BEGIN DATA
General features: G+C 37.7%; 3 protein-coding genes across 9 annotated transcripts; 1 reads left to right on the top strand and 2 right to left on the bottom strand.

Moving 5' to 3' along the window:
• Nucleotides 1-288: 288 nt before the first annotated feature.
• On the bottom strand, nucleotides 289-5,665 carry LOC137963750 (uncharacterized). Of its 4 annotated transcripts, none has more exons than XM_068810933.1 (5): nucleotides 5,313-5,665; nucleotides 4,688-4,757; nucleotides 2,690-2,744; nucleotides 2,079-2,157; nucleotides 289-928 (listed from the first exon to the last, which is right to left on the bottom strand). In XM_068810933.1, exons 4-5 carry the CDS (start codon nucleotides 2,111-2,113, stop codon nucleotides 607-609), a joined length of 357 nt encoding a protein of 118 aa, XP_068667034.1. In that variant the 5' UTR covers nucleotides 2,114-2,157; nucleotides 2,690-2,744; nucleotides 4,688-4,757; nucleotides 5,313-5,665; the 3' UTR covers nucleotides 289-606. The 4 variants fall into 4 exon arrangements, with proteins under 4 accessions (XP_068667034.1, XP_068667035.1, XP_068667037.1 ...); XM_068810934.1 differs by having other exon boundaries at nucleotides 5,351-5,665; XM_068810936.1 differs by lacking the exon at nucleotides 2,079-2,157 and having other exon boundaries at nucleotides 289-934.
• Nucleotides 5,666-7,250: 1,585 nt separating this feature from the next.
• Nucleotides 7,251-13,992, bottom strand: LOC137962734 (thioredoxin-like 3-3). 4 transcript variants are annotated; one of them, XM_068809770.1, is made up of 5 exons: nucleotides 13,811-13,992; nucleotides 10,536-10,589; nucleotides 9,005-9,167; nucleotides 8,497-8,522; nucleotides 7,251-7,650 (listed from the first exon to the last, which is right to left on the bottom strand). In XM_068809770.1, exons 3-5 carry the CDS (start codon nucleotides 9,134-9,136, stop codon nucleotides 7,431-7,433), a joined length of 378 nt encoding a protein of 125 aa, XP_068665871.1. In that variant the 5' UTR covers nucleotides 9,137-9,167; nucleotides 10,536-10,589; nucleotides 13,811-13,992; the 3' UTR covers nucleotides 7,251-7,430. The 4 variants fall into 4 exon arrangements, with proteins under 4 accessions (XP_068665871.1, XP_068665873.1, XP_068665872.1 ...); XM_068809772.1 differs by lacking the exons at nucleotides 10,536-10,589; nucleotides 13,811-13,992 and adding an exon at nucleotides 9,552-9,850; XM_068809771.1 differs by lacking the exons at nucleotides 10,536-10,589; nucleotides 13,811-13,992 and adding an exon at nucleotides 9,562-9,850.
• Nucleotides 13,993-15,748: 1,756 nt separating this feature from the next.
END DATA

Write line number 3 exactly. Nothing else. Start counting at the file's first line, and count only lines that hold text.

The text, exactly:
• Nucleotides 1-288: 288 nt before the first annotated feature.